FaceTime function in iOS 13 fakes visual contact during video calls

Zoom in / Cameras on the iPhone are becoming (selectively) smarter

Apple has introduced some of its main features imminent iOS 13 during WWDC, but people who play with the closed beta version have discovered some additional tools. A new addition is FaceTime Attention Correction, which adjusts the image during a FaceTime video call to make it look like a person is looking in the camera rather than on their device's screen.

In practice, this means that while you and your contact look at each other's faces, both will seem to make direct visual contact. Mike Rundle and Will Sigmon were the first in Tweet to find it, and they describe it as a mystery, "shit of the next century." Another beta tester, Dave Schukin, postulated that the function is based on ARKit to create a map of a person's face and use it to inform the adjustments of the image.

The function seems to be distributed on iPhone XS and iPhone XS Max with the current beta test. It will get a wider publication to the public when iOS 13 is officially released, which is likely to happen in the fall.

Apple has introduced more and more image-centric features that change automatically. It has given its cameras tools such as Smart HDR, which analyzes and composes multiple frames for the "best" shot or automatic reductions in the effect of shaky hands. Usually, these tools are optional, although you may need to dig into the device's settings to make sure the tools are turned off rather than on by default.

It is a perfect application of Apple's augmented reality tools, which are certainly impressive and powerful. But how many people are asking out loud for this feature? Is there a real advantage in making it look like we're looking at each other's windows towards the soul when we're FaceTime?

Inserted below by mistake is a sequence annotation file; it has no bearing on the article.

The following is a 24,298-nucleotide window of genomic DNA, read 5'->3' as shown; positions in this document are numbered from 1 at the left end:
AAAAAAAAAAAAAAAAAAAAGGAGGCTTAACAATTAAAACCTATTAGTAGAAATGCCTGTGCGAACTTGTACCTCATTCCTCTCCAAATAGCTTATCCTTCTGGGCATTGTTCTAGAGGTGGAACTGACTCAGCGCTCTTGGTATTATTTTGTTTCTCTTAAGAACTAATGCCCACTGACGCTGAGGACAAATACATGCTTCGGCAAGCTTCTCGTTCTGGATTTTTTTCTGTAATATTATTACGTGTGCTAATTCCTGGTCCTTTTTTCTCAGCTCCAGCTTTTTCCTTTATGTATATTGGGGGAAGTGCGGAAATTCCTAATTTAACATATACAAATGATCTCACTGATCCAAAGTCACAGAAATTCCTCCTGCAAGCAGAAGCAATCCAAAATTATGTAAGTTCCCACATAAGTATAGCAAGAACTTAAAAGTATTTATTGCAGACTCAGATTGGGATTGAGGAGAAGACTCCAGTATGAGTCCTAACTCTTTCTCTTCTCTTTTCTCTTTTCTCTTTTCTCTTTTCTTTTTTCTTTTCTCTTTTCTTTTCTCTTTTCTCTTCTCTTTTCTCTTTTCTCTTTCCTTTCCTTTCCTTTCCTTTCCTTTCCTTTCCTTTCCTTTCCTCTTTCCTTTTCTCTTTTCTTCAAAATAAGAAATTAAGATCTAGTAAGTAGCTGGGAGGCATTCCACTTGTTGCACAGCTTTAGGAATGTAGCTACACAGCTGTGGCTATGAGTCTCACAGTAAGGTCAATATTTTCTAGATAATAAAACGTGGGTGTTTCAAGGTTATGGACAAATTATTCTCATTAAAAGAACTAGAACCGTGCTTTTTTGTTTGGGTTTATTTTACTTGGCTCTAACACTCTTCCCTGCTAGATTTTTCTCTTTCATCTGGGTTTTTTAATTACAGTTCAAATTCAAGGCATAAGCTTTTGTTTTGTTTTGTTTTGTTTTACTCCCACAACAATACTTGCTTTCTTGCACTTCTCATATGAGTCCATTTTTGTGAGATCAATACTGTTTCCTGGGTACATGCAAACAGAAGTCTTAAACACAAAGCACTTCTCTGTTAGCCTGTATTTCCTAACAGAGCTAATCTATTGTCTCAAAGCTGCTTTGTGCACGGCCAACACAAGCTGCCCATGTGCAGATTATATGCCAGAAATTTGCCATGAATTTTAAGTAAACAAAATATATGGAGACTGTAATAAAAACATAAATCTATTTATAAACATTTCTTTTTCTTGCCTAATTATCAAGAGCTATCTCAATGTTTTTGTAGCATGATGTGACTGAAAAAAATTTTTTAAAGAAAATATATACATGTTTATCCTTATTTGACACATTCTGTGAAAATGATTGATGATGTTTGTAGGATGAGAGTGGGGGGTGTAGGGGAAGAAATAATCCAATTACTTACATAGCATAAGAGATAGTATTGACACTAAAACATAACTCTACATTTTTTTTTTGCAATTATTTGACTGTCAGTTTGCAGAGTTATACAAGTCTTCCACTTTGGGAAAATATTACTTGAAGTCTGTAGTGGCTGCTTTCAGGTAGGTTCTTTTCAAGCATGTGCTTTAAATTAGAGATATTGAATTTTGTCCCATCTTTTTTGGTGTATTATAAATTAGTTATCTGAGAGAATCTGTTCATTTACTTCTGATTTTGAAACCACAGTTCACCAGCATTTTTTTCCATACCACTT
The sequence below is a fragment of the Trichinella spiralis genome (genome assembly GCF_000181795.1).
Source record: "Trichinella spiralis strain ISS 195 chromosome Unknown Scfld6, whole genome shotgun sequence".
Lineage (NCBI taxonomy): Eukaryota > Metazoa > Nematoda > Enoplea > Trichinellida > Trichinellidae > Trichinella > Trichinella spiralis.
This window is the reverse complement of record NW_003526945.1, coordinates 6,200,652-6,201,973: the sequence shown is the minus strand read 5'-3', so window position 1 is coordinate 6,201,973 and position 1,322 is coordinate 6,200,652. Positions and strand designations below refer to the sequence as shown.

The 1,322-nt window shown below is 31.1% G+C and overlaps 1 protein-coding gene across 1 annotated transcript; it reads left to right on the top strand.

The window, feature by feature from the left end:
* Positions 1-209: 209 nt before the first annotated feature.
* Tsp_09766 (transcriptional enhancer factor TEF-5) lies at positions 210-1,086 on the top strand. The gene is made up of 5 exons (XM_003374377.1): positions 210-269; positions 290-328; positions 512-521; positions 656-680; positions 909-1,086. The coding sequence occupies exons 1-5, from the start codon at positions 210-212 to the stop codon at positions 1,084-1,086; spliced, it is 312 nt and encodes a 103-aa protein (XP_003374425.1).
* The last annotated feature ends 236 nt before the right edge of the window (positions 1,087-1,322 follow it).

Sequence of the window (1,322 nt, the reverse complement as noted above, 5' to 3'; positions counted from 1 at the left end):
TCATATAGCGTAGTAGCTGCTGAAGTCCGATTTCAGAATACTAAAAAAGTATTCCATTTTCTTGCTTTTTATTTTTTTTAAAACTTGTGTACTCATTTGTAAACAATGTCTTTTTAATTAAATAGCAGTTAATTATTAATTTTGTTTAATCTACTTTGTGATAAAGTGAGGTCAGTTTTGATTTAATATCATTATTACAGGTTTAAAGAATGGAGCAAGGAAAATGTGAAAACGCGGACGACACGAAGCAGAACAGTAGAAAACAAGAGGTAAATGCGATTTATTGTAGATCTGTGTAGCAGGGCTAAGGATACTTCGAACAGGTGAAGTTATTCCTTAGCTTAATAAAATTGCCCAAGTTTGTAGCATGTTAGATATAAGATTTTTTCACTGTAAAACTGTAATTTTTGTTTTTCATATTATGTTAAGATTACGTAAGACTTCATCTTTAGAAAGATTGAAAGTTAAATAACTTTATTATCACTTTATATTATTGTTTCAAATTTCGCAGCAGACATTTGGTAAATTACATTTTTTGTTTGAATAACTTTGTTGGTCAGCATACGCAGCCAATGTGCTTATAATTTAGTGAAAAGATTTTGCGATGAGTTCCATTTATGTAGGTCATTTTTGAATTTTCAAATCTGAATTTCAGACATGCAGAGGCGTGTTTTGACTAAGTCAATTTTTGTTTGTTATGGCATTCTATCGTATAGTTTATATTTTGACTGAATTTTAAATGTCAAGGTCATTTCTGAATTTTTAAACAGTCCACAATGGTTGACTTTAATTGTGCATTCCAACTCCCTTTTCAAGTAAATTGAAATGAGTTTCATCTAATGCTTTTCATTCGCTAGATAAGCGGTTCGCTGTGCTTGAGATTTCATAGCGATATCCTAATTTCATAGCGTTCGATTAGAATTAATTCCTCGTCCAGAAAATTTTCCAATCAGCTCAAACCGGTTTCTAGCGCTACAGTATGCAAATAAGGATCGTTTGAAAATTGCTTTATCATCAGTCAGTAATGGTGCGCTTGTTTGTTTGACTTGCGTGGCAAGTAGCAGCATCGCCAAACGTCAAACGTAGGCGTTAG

There is an argument in favor of making the video chat experience more natural, but there is a fair argument against forcing an appearance of intimacy or attention. Eye contact is one of those subtle signals that varies from person to person. If someone who rarely meets my gaze suddenly seems to do so all the time in a video call, this will make our interaction more surreal, not less.

There's no reason why we should pretend that digital photography is exactly like film photography. The simplicity of point-and-click on a smartphone allows anyone to capture a scene without hardware or special knowledge. And with editing tools ranging from Snapchat filters to Lightroom, you can edit an image to fit any aesthetic you want.

But adding more and more tools to automatically make a more "perfect" visual appearance is only useful if you believe in this definition of perfection. Do you want to be idealized or do you want real? It is not a judgment that everyone wants their smartphone to do for them.

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